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Alternative title: Taste and, and in, Writing and Publishing
Issue Details: First known date: 2014... no. 26 2014 of TEXT Special Issue est. 2000 TEXT Special Issue Website Series
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* Contents derived from the 2014 version. Please note that other versions/publications may contain different contents. See the Publication Details.
Taste and, and in, Writing and Publishing, Donna Lee Brien , Adele Wessell , single work criticism
The Taste of Class : Colonial Australian Food Writing, Fact or Fiction?, Charmaine O’Brien , single work criticism
'Writers of Australian history, including food history, typically present the same negative stereotypes of colonial eating habits with little attempt at holistically examining and explaining the context and circumstances informing food choices in the period. Nor has there been significant challenge to these unsavoury representations. This paper looks at how social class may have influenced period reportage on the cookery and eating practices in Australia in the nineteenth century with particular reference to meat consumption. ' (Publication abstract)
Woman’s World : Taste, Agency and Consumerism in Post-War Australia, Jillian Adams , single work criticism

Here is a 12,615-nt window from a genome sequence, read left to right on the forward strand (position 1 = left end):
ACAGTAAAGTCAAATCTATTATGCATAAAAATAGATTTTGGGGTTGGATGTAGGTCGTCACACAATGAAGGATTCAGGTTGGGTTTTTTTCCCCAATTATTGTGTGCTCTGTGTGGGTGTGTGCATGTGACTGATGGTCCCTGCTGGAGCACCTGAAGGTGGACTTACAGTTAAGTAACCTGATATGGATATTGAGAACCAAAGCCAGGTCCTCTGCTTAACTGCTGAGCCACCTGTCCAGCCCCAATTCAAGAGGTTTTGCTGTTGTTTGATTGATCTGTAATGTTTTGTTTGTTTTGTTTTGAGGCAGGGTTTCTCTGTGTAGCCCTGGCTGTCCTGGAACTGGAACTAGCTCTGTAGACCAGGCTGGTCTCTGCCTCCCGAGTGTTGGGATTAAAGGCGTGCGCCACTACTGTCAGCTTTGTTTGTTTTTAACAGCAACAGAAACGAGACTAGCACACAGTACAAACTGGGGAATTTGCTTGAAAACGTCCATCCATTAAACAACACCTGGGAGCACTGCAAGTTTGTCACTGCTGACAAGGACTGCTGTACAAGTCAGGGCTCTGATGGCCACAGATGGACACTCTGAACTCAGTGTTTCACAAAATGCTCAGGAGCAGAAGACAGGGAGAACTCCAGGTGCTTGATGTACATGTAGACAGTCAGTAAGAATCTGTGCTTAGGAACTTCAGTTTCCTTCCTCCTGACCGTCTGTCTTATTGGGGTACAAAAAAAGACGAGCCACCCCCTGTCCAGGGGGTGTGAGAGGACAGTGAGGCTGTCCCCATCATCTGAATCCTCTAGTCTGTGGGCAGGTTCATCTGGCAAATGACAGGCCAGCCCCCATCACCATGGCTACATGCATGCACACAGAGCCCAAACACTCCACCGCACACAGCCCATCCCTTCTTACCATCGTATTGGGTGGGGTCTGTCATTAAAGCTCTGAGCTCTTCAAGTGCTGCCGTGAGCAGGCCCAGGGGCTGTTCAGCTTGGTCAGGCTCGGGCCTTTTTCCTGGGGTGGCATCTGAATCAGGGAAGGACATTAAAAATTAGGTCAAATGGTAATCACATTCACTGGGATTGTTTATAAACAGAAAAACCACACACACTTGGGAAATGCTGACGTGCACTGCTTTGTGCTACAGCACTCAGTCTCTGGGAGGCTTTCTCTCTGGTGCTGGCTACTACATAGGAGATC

'The post-war period in Australia (1945–1965) saw women returning to housework and housewifery from their wartime paid employment. To assist women in this role, Melbourne publisher M. A. White published Women’s World (1958), a comprehensive training manual for women, in which its editor Alleyne Jukes referred to women as unacknowledged specialists. Men, she argued, spent years of their lives training for their chosen careers but women received no training for the significant role that they played in the home. The happiness of the whole family depended on their skill and knowledge, yet this was mostly gained through ‘hit and miss methods’. Women’s World offered to solve this problem by giving women access to a ‘finishing school’ – beyond the reach of most women but vital to their femininity. Making a good impression was paramount, and to do this a women needed – more than anything else – to have good taste. A closer look at Women’s World shows, however, that the information in its many sections was provided by companies that saw this manual as a way of marketing products and services into households. Working from Kops, to focus on the home and, within that, the kitchen as a site of ‘aspirational consumption’ (2006: 1), this article uses Women’s World to explore the link between ‘taste’ and ‘consumerism’ and investigate the agency this mobilisation of taste brought women in post-war Australia. ' (Publication abstract)

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